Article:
Welcome to another edition of the Tuesday Timeline!
I certainly hope that most of you like music, because today's featured entry is all about music. In fact, I suppose you could call it a signature hit of sorts for a particular New Wave band. Not bad, given that the song had a disco flavour to it.
That's your one and only clue for now. In the meantime, have a look at some of the other events that took place on April 28 throughout history. There's certainly quite a lot that has happened.
1788 - Maryland becomes the seventh state to ratify the Constitution of the United States
1792 - The French Revolutionary War begins with the invasion of Austrian Netherlands by France
1881 - Billy the Kid escapes from the Lincoln County Jail in New Mexico
1910 - Louis Paulhan wins the 1910 London to Manchester Air Race
1916 - Ferruccio Lamborghini (d. 1993) - the founder of Automobil Lamborghini - is born in Italy
1920 - Azerbaijan becomes a part of the Soviet Union
1930 - In Independence, Kansas, the first night baseball game is played
1932 - A medical breakthrough is discovered when a vaccine for yellow fever is announced for use on humans
1945 - Benito Mussolini and his mistress are executed by firing squad
1948 - Igor Stravinsky conducted the premiere of his American ballet, "Orpheus", in New York City
1949 - Tragedy strikes the Philippines as the former First Lady - Aurora Quezon - is assassinated along with her daughter and ten others en route to a hospital dedication in honour of her late husband
1969 - Charles de Gaulle resigns as President of France
1970 - President Richard Nixon authorizes American combat troops to fight communist sanctuaries in Cambodia
1986 - The nuclear accident in Chernobyl that took place two days earlier is publicly announced following the discovery of high radiation in some parts of Sweden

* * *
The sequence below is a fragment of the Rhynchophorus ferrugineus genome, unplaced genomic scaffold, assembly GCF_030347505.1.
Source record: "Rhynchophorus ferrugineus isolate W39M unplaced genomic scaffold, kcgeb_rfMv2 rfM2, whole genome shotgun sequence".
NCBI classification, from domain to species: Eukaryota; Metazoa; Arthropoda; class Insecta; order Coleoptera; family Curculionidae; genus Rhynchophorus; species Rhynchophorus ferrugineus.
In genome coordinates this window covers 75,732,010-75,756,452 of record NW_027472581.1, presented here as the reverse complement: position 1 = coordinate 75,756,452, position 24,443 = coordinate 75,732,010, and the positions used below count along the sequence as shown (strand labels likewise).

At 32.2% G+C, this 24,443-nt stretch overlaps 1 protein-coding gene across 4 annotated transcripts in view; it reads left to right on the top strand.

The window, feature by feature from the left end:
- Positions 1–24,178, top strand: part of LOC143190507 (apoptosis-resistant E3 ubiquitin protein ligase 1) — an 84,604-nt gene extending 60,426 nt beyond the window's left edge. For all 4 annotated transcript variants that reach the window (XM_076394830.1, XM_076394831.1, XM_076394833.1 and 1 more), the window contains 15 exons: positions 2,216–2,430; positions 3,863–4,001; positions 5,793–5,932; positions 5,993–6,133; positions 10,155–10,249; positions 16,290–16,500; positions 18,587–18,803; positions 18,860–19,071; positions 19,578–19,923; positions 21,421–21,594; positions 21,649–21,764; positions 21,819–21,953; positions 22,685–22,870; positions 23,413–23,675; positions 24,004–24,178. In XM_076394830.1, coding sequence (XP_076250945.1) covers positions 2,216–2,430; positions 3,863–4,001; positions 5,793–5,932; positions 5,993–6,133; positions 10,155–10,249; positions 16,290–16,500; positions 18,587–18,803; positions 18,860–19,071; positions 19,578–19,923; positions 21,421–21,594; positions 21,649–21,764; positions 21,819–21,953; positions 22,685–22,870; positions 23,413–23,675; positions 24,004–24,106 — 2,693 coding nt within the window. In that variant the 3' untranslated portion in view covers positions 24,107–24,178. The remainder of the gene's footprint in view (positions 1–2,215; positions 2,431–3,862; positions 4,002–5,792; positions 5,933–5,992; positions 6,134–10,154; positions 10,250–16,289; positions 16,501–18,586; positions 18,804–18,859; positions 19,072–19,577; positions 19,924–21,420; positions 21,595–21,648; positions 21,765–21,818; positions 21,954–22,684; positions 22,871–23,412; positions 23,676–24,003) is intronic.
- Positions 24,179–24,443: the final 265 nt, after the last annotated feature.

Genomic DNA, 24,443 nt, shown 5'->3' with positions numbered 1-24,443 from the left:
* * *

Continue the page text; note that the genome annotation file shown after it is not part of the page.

1987 - American engineer Ben Linder is killed in an ambush by American funded Contras in Nicaragua
1988 - Passengers aboard Aloha Airlines Flight 243 have a scary experience when the fuselage of the plane breaks open mid-flight, killing flight attendant C.B. Lansing
1996 - A gunman opens fire at a cafe in Port Arthur, Tasmania, killing thirty-five people
2001 - Dennis Tito becomes the world's first space tourist
And, let's have a look at the number of famous faces celebrating a birthday today. Birthday wishes go out to Harper Lee, Lois Duncan, Ann-Margret, Alice Waters, Ginette Reno, Paul Guilfoyle, Jay Leno, Chuck Leavell, Mary McDonnell, Kim Gordon, Jimmy Barnes, Nancy Lee Grahn, Steven Blum, Lloyd Eisler, Kari Wuhrer, Jorge Garcia, Elisabeth Rohm, Penelope Cruz, Vernon Kay, Lauren Laverne, Jessica Alba, and Nikki Grahame.
Now we get to the real meat of the matter. Today's Tuesday Timeline date.
And, well...I hope you all like the 1970s, because we're visiting the tail end of that decade.
It was April 28, 1979, and disco was three months away from being murdered. As most of us know, July 12, 1979 was the official day that disco officially "died", which saw the detonation of disco records in the middle of a baseball game between the Detroit Tigers and the Chicago White Sox. The event caused thousands of fans to rush onto the field and the game was forfeited by Chicago because of the damage caused.
So, what does this have to do with the Tuesday Timeline date? Well, you have to understand that disco music dominated the charts in 1979. Almost every single number one hit of 1979 was disco themed from Donna Summer and the Bee Gees to Michael Jackson and even Rod Stewart!
And given that by 1979, many people were getting tired of the disco scene, they saw any artist who released a disco single as a sell-out or someone who lacked creativity.
And that included a rock band out of New York City. A band that formed in 1974 with the goal of making music that didn't sound like anything else at the time.
A band that scored their very first number one single with this hit thirty-six years ago today.
SONG: Heart of Glass
ALBUM: Parallel Lines